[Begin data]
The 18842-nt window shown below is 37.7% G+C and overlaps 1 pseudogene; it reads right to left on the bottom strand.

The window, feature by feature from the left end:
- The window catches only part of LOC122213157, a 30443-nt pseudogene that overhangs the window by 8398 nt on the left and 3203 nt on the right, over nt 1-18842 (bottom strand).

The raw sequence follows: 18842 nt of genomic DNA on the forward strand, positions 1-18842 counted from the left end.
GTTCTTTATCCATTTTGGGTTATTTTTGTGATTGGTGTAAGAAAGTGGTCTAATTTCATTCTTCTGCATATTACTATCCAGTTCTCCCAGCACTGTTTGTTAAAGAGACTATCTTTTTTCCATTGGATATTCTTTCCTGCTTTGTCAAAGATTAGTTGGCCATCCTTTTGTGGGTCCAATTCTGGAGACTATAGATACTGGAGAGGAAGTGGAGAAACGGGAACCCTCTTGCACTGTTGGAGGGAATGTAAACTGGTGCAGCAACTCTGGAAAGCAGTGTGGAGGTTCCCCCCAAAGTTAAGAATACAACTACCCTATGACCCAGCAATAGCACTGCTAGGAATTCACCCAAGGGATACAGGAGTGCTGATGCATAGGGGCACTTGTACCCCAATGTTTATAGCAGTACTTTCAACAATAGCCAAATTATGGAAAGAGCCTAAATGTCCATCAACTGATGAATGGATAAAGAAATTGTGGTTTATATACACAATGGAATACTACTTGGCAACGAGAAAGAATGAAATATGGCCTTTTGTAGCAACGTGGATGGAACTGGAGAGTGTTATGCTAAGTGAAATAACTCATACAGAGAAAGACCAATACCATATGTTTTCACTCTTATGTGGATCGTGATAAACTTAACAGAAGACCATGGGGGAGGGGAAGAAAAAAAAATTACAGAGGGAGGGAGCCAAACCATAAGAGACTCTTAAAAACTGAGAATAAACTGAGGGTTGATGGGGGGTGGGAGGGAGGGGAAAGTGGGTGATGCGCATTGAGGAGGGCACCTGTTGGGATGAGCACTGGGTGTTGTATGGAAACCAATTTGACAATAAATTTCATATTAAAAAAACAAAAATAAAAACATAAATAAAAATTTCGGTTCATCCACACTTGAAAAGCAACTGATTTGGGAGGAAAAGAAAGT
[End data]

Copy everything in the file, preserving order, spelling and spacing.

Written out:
The 18842-nt window shown below is 37.7% G+C and overlaps 1 pseudogene; it reads right to left on the bottom strand.

The window, feature by feature from the left end:
- The window catches only part of LOC122213157, a 30443-nt pseudogene that overhangs the window by 8398 nt on the left and 3203 nt on the right, over nt 1-18842 (bottom strand).

The raw sequence follows: 18842 nt of genomic DNA on the forward strand, positions 1-18842 counted from the left end.
GTTCTTTATCCATTTTGGGTTATTTTTGTGATTGGTGTAAGAAAGTGGTCTAATTTCATTCTTCTGCATATTACTATCCAGTTCTCCCAGCACTGTTTGTTAAAGAGACTATCTTTTTTCCATTGGATATTCTTTCCTGCTTTGTCAAAGATTAGTTGGCCATCCTTTTGTGGGTCCAATTCTGGAGACTATAGATACTGGAGAGGAAGTGGAGAAACGGGAACCCTCTTGCACTGTTGGAGGGAATGTAAACTGGTGCAGCAACTCTGGAAAGCAGTGTGGAGGTTCCCCCCAAAGTTAAGAATACAACTACCCTATGACCCAGCAATAGCACTGCTAGGAATTCACCCAAGGGATACAGGAGTGCTGATGCATAGGGGCACTTGTACCCCAATGTTTATAGCAGTACTTTCAACAATAGCCAAATTATGGAAAGAGCCTAAATGTCCATCAACTGATGAATGGATAAAGAAATTGTGGTTTATATACACAATGGAATACTACTTGGCAACGAGAAAGAATGAAATATGGCCTTTTGTAGCAACGTGGATGGAACTGGAGAGTGTTATGCTAAGTGAAATAACTCATACAGAGAAAGACCAATACCATATGTTTTCACTCTTATGTGGATCGTGATAAACTTAACAGAAGACCATGGGGGAGGGGAAGAAAAAAAAATTACAGAGGGAGGGAGCCAAACCATAAGAGACTCTTAAAAACTGAGAATAAACTGAGGGTTGATGGGGGGTGGGAGGGAGGGGAAAGTGGGTGATGCGCATTGAGGAGGGCACCTGTTGGGATGAGCACTGGGTGTTGTATGGAAACCAATTTGACAATAAATTTCATATTAAAAAAACAAAAATAAAAACATAAATAAAAATTTCGGTTCATCCACACTTGAAAAGCAACTGATTTGGGAGGAAAAGAAAGT